Genre: Puzzle
Year: 2006
Developed by: Nintendo SPD
Published by: Nintendo
Platforms: DS, Wii U Virtual Console
Feeling Like: Brain Drained

Quantity of time spent is not a criteria to being on the 500. Very few titles reach the pinnacle that are the time sinks Dota 2 or World of Warcraft. Some are immeasurable at this point; I couldn’t even begin to estimate how many matches of varying editions of Super Smash Brothers or Mario Karts I’ve completed.  A curious note solidifies this point, which is that none of my top five games are anywhere near my longest experiences.

Enter Brain Age: Train Your Brain in Minutes a Day. A present from a friend, something to throw in my bag on my flight back home after my penultimate year at Mount Allison. Nothing more. I thought I was aptly prepared for the 16 hour trip (door to door) from Sackville, New Brunswick to my parent’s home in Victoria, British Columbia. I was not. In case you’re unfamiliar with Canadian geography and need a reference, the two towns are about as far apart as you can get on the planet while still being in the same country.

A lot of thoughts cross your mind when travelling 5,927 kilometers, most of them resulting in being some kind of bored. There’s only so many video game magazines I could read, only so many pages of a behemoth fantasy novel I could follow before my eyes started to wander towards sleep. Of course, it was never quality (or quantity!) sleep.

This is definitely the most contradictory video game instruction I’ve ever been given.

After 12 hours, I’m starting to fade. Five airports, four takeoffs and landing procedures, re-checking my baggage, you know how it is. Eventually I didn’t want to do anything but stare out the window and question every life choice I made. They couldn’t have all been good, otherwise why did I en up in such a mediocre purgatory of bad food, adequate service and surrounded by a feat of magnificent engineering that I’d long taken for granted?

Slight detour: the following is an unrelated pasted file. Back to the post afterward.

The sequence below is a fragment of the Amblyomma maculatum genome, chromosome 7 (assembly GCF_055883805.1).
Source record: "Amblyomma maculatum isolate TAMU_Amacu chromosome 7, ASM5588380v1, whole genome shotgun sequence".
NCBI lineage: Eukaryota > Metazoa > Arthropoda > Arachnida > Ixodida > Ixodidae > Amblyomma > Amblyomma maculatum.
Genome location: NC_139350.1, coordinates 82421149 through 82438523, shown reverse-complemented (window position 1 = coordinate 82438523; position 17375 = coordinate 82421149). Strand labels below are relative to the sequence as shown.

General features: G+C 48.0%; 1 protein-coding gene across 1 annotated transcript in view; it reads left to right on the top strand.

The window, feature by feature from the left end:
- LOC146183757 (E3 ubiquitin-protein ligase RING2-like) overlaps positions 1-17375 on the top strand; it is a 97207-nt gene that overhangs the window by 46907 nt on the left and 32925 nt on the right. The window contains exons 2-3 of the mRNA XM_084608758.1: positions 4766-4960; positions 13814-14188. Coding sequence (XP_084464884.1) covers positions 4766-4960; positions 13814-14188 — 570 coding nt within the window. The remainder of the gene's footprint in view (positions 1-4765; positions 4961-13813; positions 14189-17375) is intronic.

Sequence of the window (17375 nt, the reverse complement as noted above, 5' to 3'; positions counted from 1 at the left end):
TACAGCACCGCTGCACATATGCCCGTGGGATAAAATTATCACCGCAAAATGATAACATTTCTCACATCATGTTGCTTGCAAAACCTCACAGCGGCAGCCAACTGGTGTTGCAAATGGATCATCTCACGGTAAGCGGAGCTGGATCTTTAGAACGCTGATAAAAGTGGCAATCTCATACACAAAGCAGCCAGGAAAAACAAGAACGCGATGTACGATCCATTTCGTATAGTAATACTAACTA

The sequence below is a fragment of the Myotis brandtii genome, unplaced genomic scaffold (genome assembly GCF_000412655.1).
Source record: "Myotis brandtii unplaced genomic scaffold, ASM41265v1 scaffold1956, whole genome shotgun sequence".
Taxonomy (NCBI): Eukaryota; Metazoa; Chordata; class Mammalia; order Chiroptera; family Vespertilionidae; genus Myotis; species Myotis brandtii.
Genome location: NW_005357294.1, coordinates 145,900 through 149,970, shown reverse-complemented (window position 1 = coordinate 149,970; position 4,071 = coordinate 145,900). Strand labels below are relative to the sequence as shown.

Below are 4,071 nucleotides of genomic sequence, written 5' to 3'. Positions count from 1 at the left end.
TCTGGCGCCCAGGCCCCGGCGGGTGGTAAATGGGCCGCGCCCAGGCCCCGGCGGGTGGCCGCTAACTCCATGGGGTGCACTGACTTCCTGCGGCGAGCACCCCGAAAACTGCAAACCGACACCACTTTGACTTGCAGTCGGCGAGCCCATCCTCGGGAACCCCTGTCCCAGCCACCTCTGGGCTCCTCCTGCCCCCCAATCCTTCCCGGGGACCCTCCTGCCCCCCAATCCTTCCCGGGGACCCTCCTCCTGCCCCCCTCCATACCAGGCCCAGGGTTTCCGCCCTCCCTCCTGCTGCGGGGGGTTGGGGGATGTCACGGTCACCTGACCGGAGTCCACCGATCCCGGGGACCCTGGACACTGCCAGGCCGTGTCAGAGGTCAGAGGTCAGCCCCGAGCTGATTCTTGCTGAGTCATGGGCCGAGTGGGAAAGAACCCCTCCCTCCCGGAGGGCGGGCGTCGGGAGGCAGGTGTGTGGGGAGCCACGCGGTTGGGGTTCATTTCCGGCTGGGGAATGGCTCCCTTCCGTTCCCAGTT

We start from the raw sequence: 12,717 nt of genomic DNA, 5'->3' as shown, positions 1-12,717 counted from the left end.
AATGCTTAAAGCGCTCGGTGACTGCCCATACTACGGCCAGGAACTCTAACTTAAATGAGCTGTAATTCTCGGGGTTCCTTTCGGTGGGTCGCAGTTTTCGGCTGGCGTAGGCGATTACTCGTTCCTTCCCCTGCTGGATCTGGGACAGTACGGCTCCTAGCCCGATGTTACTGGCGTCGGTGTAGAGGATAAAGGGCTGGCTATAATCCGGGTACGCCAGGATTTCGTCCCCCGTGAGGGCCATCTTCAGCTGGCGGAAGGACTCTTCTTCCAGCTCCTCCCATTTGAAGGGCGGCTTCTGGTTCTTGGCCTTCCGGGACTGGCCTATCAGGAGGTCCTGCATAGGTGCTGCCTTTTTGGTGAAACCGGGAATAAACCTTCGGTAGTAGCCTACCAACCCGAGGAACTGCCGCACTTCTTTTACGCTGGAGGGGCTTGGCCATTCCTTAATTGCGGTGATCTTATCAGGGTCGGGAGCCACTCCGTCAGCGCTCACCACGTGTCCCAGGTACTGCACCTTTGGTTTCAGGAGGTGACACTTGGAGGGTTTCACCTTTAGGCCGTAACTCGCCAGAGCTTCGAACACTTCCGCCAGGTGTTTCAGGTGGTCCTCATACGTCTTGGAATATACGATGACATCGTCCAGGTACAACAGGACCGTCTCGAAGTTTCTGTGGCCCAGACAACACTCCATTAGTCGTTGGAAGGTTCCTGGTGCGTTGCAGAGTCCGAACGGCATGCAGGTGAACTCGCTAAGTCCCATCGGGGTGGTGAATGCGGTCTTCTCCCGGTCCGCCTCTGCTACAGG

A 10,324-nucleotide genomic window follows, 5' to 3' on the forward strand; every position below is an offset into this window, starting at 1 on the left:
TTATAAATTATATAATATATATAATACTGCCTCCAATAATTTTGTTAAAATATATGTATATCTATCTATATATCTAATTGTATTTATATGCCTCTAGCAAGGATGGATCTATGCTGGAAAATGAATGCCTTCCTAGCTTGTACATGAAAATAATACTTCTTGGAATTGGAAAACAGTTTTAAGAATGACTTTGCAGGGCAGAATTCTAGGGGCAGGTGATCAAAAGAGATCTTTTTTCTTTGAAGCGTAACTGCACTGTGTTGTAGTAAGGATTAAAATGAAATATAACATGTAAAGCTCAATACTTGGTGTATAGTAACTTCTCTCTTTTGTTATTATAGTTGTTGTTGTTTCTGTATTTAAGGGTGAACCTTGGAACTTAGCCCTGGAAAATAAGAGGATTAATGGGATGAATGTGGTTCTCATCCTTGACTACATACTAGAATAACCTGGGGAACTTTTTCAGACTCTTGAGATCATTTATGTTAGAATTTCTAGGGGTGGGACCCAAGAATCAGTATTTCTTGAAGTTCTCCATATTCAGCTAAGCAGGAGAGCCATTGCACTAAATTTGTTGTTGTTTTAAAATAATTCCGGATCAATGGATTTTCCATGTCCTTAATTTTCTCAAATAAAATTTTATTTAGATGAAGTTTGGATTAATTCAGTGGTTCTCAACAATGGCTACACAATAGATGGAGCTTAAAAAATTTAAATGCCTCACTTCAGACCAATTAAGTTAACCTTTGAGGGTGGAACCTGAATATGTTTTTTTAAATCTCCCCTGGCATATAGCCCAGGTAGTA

Thankfully, Brain Age saved me. I popped it into my DS, praying that it would absolve me from my invisible pain of impatience with life and it absolutely did. Beginning with math puzzles, reading out loud (which nobody else surprisingly seemed to mind) and finally finishing up with Sudoku, my brain was instantly energized. I have no idea where it came from; maybe I was at that special level of tired where one can be entertained by something as inane as an infomercial or instructions  for a pair of tweezers. Who knows.

All I do know is that thanks to Brain Age, I felt a surge of relief and, dare I say fun? It had been at least a decade since I thought math was fun, but the quirky presentation, the bite-sized gameplay pieces and an overall positive theme resulted in a sort of intellectual zen that only evaporated when the announcement reminded me that we were only 10 minutes away from touching down at YYJ and could we please shut down all electronics, put our seats back to their original position and resume wishing you’d brought a book crosswords or Sudoku that didn’t require electricity.

This was one of many games that rocket launched the DS as one of the most successful pieces of hardware ever. It had Mario and fantasy strategy games, sure, but it also had cooking games. Lawyer games. Chess. Graphic novels. And Brain Age, the little bookworm that could, reinvigorating a genre that fit in a hundred million pockets.

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